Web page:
Hopefully the Attorney General of the State of New York will decide that the spending habits of this charity are inappropriate and require this group to actually fund some scholarships. However, it’s New York, so I am not optimistic.

This Shouldn’t Surprise Anyone

On Friday, Investor’s Business Daily posted an editorial about the Clinton Foundation. The editorial deals with the drop in donations to the Foundation after Hillary Clinton lost her bid for the Presidency.

The editorial reports:

Controversy over the foundation erupted after Peter Schweizer’s 2015 book — “Clinton Cash” — suggested that the foundation served as a way for donors to curry favor with then Secretary of State Hillary Clinton.

And, indeed, the multitude of connections that slowly turned out became hard to dismiss as coincidental. There was the fact that 85 of the 154 private interests who’d met with Clinton during her tenure at state were Clinton Foundation donors.

Emails turned up showing how the foundation intervened to arrange a meeting between Clinton and the Crown Prince of Bahrain, a country that had been a major foundation donor. A Chicago commodities trader who donated $100,000 to the foundation got a top job on a State Department arms control panel, despite having no experience in the area. On and on it went.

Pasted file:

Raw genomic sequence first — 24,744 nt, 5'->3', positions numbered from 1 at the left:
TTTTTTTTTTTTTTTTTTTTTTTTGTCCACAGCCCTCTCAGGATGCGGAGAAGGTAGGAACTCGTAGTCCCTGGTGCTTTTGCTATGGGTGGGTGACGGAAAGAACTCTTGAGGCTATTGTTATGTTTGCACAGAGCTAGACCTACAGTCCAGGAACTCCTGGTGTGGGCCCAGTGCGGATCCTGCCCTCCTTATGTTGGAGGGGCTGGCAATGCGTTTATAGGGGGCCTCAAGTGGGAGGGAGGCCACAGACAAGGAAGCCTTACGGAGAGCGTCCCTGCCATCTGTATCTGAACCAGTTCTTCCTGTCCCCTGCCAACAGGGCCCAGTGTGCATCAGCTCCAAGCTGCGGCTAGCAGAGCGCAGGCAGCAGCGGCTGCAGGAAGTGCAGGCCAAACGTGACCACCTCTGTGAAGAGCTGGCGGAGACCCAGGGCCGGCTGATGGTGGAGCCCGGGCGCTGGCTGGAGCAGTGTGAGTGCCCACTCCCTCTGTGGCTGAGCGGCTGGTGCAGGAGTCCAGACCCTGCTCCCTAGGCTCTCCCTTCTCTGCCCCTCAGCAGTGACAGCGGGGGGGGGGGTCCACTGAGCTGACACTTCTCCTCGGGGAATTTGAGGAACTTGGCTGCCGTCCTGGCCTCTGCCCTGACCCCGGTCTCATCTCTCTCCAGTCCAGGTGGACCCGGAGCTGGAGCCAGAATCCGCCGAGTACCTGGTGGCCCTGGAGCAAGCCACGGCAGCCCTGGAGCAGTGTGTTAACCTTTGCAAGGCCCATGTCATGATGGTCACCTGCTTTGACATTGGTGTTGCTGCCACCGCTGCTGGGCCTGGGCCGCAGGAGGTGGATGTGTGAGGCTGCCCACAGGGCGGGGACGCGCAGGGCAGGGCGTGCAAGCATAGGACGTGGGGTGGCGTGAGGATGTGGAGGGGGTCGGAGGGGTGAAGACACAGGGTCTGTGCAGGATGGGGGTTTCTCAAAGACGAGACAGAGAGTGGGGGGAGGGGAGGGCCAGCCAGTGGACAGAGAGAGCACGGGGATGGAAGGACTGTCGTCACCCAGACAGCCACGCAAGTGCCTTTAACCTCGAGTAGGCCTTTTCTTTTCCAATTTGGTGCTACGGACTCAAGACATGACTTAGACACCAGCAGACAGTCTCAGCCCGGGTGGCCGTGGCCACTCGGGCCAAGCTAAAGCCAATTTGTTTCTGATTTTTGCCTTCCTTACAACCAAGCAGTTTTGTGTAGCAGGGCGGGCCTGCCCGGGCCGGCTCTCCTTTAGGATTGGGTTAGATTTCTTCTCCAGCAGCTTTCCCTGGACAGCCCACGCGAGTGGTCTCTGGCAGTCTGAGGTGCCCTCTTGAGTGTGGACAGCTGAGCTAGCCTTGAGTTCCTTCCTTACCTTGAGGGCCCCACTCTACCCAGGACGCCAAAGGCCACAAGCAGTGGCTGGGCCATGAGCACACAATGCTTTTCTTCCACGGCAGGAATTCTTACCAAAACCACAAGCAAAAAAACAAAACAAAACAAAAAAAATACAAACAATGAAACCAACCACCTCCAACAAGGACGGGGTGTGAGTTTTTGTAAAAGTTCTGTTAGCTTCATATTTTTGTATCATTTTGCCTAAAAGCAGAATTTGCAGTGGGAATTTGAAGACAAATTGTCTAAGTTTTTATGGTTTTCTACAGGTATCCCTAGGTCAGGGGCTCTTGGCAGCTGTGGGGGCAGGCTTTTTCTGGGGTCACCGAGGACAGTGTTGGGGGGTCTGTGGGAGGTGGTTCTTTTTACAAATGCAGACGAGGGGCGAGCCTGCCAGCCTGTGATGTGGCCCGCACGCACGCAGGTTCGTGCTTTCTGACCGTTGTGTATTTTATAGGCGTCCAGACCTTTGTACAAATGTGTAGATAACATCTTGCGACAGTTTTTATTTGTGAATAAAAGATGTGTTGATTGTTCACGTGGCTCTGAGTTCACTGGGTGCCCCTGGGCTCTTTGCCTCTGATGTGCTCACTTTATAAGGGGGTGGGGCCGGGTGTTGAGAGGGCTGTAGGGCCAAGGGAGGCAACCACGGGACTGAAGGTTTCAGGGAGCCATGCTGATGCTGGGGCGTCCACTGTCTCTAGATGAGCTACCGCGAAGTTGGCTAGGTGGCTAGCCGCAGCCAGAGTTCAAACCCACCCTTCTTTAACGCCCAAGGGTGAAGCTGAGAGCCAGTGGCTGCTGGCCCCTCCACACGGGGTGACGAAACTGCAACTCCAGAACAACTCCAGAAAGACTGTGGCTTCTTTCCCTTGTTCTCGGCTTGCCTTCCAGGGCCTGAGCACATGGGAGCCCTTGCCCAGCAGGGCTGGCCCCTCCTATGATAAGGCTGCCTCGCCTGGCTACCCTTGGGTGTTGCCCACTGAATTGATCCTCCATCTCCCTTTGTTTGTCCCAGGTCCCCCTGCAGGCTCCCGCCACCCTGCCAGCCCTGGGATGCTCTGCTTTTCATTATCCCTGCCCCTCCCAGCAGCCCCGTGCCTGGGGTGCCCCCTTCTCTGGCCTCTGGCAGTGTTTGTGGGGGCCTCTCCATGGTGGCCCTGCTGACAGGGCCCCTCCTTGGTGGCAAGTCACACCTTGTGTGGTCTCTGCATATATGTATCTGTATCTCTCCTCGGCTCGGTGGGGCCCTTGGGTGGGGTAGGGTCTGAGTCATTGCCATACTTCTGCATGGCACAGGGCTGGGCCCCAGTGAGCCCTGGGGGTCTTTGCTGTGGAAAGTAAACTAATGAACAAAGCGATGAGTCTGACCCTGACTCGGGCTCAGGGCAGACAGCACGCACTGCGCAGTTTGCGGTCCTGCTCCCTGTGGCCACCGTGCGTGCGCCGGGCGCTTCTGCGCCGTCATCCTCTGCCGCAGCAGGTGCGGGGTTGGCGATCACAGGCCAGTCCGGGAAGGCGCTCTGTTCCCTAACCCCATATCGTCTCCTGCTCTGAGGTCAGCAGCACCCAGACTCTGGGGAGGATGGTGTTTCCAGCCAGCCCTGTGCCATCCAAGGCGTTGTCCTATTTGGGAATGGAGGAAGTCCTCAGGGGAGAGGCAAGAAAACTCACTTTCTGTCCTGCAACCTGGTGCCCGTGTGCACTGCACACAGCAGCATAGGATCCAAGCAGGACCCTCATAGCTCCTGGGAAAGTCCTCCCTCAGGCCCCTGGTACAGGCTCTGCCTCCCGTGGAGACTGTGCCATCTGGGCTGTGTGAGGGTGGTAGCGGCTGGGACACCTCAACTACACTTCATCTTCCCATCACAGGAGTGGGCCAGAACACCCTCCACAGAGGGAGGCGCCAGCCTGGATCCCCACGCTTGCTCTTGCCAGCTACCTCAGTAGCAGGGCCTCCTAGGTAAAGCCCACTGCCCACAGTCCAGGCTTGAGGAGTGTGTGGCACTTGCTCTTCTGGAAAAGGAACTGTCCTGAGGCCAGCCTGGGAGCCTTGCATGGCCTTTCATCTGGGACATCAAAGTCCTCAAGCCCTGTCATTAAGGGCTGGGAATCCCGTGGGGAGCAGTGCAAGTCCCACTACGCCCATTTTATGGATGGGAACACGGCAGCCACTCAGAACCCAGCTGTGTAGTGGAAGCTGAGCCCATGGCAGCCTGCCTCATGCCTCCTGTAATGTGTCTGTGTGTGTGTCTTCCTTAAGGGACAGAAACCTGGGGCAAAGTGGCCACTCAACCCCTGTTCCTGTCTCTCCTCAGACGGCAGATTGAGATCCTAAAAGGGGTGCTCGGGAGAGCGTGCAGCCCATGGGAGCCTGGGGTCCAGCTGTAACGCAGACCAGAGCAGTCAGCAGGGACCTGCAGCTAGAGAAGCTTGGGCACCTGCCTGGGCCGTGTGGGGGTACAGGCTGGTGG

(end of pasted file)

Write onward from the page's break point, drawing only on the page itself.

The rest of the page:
The editorial concludes:

But the most glaring indictment of the Clinton Foundation came from what happened last year, after Hillary Clinton lost the election — and effectively ended her political career.

First, the Clinton’s almost immediately shuttered the Clinton Global Initiative and laid off 22 employees.

Now, fresh financial documents show that contributions and grants to the Clinton Foundation plunged since Hillary lost her election bid. They dropped from $216 million in 2016 to just $26.5 million in 2017 — a stunning 88% fall. Throughout Clinton’s tenure as Secretary of State, the foundation pulled in an average of $254 million a year. (See chart below for a timeline.)

If the Clinton Foundation was as good as defenders claimed, why did all its big-time donors suddenly lose interest? The only reasonable explanation is that donors weren’t interested in what the foundation supposedly did for humanity. They were interested in the political favors they knew their money would buy.

In April 2015, The New York Post reported: